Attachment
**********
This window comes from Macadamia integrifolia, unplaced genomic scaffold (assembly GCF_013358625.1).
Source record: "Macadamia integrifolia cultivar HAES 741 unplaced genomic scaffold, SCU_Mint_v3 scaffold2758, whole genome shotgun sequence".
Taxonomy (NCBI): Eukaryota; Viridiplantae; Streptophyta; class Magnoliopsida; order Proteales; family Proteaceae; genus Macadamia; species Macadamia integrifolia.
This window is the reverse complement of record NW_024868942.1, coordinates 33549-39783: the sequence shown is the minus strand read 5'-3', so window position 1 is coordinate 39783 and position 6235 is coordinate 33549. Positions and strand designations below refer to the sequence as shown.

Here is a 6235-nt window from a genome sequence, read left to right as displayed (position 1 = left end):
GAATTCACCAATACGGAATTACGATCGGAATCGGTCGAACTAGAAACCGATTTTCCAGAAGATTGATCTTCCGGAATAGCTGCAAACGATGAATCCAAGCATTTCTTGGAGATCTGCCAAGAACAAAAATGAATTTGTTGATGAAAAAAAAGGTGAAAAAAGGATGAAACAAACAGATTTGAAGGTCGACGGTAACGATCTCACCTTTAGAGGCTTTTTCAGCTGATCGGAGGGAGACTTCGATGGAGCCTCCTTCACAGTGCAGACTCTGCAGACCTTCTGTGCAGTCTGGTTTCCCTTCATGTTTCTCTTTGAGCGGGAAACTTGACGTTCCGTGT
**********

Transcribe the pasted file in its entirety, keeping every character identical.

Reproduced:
This window comes from Macadamia integrifolia, unplaced genomic scaffold (assembly GCF_013358625.1).
Source record: "Macadamia integrifolia cultivar HAES 741 unplaced genomic scaffold, SCU_Mint_v3 scaffold2758, whole genome shotgun sequence".
Taxonomy (NCBI): Eukaryota; Viridiplantae; Streptophyta; class Magnoliopsida; order Proteales; family Proteaceae; genus Macadamia; species Macadamia integrifolia.
This window is the reverse complement of record NW_024868942.1, coordinates 33549-39783: the sequence shown is the minus strand read 5'-3', so window position 1 is coordinate 39783 and position 6235 is coordinate 33549. Positions and strand designations below refer to the sequence as shown.

Here is a 6235-nt window from a genome sequence, read left to right as displayed (position 1 = left end):
GAATTCACCAATACGGAATTACGATCGGAATCGGTCGAACTAGAAACCGATTTTCCAGAAGATTGATCTTCCGGAATAGCTGCAAACGATGAATCCAAGCATTTCTTGGAGATCTGCCAAGAACAAAAATGAATTTGTTGATGAAAAAAAAGGTGAAAAAAGGATGAAACAAACAGATTTGAAGGTCGACGGTAACGATCTCACCTTTAGAGGCTTTTTCAGCTGATCGGAGGGAGACTTCGATGGAGCCTCCTTCACAGTGCAGACTCTGCAGACCTTCTGTGCAGTCTGGTTTCCCTTCATGTTTCTCTTTGAGCGGGAAACTTGACGTTCCGTGT